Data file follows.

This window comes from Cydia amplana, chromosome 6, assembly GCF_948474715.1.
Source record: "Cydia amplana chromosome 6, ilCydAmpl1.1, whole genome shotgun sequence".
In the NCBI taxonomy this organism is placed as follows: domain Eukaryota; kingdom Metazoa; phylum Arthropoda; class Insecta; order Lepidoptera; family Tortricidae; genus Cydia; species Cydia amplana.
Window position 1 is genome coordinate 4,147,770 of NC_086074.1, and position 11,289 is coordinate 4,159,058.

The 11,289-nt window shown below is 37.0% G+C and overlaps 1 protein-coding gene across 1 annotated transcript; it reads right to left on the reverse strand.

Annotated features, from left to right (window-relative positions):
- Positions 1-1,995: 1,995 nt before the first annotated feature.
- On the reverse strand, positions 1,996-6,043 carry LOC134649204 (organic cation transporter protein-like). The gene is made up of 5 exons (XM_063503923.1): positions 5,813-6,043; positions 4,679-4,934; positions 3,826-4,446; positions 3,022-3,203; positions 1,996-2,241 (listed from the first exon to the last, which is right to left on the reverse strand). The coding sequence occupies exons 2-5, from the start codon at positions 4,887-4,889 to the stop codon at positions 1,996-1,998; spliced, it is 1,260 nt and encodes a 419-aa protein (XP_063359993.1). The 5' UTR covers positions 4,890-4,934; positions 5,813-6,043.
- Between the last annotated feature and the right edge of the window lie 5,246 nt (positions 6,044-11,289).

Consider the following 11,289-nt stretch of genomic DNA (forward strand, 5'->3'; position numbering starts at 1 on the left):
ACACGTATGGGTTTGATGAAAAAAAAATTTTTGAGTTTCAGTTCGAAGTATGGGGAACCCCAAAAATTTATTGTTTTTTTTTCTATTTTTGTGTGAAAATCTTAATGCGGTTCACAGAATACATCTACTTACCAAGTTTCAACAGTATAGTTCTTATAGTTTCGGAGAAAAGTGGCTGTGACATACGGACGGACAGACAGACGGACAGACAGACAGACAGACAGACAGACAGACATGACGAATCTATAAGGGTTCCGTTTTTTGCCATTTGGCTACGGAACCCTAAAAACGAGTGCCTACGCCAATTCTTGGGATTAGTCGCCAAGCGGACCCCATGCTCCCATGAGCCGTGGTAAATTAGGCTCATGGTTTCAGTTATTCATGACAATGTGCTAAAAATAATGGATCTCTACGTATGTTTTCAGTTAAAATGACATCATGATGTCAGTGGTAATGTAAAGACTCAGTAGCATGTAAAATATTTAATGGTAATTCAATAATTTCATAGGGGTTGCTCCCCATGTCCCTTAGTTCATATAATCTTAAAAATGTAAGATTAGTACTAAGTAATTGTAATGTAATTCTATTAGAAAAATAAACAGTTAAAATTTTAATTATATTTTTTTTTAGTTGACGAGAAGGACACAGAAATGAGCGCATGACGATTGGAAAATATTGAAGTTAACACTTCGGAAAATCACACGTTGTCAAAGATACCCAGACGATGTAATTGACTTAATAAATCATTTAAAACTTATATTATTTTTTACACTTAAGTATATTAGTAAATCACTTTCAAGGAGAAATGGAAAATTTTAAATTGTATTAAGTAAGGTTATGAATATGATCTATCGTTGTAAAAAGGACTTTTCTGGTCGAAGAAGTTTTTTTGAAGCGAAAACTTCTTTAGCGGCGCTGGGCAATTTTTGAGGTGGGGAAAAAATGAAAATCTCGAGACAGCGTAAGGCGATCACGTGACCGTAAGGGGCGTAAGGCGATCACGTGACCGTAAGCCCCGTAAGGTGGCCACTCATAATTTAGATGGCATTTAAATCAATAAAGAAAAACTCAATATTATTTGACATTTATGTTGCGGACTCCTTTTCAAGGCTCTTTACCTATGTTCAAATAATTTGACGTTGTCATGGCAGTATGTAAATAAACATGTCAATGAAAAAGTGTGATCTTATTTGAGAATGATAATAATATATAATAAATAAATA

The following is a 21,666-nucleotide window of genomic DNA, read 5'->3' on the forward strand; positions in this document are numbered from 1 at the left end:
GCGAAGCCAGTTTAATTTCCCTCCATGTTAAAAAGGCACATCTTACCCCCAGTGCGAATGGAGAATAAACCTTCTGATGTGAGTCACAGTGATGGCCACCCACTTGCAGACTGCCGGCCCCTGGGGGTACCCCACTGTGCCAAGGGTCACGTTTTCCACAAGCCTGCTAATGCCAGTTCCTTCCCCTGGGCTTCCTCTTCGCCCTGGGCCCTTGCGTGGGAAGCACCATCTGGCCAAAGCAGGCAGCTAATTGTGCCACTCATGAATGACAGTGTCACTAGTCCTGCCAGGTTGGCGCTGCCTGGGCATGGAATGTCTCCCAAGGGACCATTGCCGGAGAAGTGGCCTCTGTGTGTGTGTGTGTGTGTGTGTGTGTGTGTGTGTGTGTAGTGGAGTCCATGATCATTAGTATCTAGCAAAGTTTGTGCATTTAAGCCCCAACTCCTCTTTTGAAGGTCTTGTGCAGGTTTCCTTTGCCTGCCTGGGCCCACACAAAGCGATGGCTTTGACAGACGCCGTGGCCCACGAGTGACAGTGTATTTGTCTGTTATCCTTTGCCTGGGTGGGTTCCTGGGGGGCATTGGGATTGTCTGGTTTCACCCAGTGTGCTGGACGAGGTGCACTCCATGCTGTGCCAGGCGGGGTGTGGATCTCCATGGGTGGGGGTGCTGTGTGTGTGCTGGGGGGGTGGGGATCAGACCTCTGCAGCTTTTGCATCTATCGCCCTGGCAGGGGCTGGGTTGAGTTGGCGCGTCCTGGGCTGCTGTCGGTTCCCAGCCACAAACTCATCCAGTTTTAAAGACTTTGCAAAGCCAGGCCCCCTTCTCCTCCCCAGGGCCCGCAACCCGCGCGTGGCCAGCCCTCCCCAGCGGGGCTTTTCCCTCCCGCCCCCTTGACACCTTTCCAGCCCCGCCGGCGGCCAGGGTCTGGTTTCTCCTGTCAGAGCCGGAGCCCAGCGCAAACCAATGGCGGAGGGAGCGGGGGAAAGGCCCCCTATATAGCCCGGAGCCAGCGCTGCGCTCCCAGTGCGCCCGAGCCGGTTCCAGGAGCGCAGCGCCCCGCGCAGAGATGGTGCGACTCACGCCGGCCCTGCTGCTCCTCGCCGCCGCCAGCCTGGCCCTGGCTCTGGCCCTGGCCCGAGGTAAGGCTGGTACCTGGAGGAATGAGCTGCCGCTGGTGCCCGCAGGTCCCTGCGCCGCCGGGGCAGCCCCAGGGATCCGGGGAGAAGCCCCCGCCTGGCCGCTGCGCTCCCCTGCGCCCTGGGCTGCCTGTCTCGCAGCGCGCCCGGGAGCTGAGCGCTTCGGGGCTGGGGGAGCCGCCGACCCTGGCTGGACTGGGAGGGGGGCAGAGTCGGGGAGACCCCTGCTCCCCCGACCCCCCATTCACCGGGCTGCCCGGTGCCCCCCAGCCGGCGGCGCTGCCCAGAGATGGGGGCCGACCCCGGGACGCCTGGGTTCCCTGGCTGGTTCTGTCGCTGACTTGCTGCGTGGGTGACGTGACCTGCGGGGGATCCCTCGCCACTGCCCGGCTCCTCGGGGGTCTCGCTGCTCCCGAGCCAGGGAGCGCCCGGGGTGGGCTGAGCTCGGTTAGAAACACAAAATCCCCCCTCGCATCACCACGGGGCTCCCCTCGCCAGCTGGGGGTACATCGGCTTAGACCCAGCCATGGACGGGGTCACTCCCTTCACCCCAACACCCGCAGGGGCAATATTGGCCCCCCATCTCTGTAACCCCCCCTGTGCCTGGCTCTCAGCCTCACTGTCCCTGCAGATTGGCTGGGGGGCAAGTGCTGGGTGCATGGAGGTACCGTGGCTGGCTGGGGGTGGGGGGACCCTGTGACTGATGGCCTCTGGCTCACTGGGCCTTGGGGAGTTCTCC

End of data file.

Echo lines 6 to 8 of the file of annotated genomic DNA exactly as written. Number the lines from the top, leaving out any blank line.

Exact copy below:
Annotated features, from left to right (window-relative positions):
- Positions 1-1,995: 1,995 nt before the first annotated feature.
- On the reverse strand, positions 1,996-6,043 carry LOC134649204 (organic cation transporter protein-like). The gene is made up of 5 exons (XM_063503923.1): positions 5,813-6,043; positions 4,679-4,934; positions 3,826-4,446; positions 3,022-3,203; positions 1,996-2,241 (listed from the first exon to the last, which is right to left on the reverse strand). The coding sequence occupies exons 2-5, from the start codon at positions 4,887-4,889 to the stop codon at positions 1,996-1,998; spliced, it is 1,260 nt and encodes a 419-aa protein (XP_063359993.1). The 5' UTR covers positions 4,890-4,934; positions 5,813-6,043.